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Uganda’s 12 years of democracy are over


Uganda’s 12 years of democracy are over

The battle between Museveni and Besigye has reversed most of the strides the country had made!

The battle between Museveni and Besigye has reversed most of the strides the country had made!

The dichotomous battle between Museveni and Besigye has caused a political stalemate that is reversing most of the strides the country had made!

Mr. President, this week let’s talk democracy. Its trackers across the globe think your government is no longer democratic. They have baptized you one of the “Anxious Dictators” responsible for “a massive decline in the freedom of their own citizens.”

This is not good for your “Kisanja Hakuna Mchezo” drive launched recently to deliver Uganda into the middle income status in the next five years. Research shows that countries with more freedom under democratic institutions outperform those with authoritarian governments.

Yet development economics teaches us that poor countries often find it difficult to build and sustain democratic institutions. Generations of research have established that democracies only fail in poor countries.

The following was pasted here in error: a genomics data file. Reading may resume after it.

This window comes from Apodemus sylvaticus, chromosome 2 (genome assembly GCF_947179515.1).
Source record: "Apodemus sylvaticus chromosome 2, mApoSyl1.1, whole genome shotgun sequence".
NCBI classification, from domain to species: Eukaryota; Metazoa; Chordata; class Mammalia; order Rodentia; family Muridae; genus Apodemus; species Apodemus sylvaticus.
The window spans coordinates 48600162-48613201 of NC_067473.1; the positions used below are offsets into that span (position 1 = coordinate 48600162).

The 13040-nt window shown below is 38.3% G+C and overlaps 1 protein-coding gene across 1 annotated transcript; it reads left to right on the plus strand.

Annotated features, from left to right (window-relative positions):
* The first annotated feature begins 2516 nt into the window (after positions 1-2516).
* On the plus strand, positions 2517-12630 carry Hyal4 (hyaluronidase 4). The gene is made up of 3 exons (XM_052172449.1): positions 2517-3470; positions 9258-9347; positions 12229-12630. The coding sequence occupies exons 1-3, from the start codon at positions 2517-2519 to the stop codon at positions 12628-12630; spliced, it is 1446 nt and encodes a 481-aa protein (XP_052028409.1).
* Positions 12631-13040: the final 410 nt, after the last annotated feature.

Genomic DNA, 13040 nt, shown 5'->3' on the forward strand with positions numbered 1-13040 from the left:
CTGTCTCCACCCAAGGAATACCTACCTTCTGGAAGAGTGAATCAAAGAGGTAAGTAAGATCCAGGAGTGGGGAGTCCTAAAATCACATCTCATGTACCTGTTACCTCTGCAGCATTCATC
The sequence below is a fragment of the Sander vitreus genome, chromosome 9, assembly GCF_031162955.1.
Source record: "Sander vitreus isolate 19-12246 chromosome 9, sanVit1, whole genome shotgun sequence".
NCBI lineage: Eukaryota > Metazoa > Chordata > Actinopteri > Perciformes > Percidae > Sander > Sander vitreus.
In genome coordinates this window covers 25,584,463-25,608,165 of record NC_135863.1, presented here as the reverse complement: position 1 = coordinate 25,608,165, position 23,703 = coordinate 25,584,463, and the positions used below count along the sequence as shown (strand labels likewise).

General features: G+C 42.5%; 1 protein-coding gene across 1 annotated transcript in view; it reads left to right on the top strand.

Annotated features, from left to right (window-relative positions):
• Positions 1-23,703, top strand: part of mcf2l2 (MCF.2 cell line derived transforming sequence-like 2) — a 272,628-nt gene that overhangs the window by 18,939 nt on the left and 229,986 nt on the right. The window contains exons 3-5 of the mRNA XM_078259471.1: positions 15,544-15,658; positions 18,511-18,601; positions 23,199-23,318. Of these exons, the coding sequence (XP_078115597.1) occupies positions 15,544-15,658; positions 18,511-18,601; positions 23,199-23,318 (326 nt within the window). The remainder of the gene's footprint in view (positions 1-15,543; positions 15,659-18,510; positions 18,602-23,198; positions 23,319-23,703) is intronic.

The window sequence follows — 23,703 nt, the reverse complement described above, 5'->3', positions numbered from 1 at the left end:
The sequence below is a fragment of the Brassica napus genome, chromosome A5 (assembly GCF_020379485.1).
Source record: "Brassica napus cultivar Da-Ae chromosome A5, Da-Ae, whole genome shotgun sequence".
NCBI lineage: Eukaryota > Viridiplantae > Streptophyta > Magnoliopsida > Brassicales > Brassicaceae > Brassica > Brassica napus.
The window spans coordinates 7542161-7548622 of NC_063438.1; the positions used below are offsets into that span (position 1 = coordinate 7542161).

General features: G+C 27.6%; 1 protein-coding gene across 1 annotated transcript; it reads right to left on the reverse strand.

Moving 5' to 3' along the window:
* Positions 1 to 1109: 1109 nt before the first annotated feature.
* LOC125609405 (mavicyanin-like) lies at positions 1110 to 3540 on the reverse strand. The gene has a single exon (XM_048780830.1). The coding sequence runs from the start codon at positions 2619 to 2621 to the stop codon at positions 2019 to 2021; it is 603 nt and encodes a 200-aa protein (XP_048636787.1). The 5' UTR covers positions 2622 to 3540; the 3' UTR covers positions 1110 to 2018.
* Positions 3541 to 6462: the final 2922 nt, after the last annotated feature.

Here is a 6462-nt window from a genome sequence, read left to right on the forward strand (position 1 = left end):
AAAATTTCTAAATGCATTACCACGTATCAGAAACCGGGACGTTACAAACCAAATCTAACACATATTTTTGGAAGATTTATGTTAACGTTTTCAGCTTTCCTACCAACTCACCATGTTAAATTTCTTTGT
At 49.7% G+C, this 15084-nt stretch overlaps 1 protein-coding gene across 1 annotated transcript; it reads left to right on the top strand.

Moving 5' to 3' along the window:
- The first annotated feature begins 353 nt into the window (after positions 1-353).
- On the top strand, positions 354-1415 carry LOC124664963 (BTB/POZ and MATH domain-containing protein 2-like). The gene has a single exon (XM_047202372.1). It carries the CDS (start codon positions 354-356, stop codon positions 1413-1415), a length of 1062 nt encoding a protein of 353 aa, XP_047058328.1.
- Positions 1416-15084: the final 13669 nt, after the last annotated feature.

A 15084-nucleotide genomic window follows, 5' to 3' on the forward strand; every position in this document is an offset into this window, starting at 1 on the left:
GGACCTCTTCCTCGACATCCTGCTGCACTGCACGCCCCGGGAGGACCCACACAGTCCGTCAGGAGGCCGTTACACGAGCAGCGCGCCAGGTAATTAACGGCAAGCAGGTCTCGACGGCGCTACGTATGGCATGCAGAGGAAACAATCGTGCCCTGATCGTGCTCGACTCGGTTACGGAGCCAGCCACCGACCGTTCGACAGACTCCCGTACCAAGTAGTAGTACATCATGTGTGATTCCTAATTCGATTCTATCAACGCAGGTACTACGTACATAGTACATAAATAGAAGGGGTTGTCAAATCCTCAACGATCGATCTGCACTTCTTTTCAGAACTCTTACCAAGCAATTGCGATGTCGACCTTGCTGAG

Since 1946, 47 democracies have collapsed in poorer countries. Yet no democracy ever, including the period before World War II, has fallen in a country with a per capita income higher than $6,055. Affluent democracies survive wars, riots, scandals, economic and governmental crises, and catastrophes.

The expected life of a democracy (not government per se) increases with economic prosperity. Recent research by Adam Przeworski, one of my favourite analysers of democratic societies, shows that the expected life of a democracy in countries with per capita income under $1,000 is about 12 years. And I think his research is strong and robust.

Take the example of Uganda. One may be right to say that Uganda became a democratic nation, for the first time in its history, in 1996 after the promulgation of the first ever pro-people 1995 Constitution (the original edition). Few could question Uganda’s democratic credentials in the second half of the 1990s through early 2000s. I think Uganda’s democratic credentials started to diminish after the 2006 elections, and the deterioration worsened after 2011.

Uganda “Not Free”?

Mr. President, very many people, here and outside the country, now think Uganda is no longer a democratic country, or at least a “Principled Democracy” – where individual rights are protected with majority rule, independent judiciary, political competition, and rule of law.

Some say that what we have in Uganda today, although may not be reduced to outright dictatorship, is “Process Democracy” – election of leaders by citizens in periodic elections.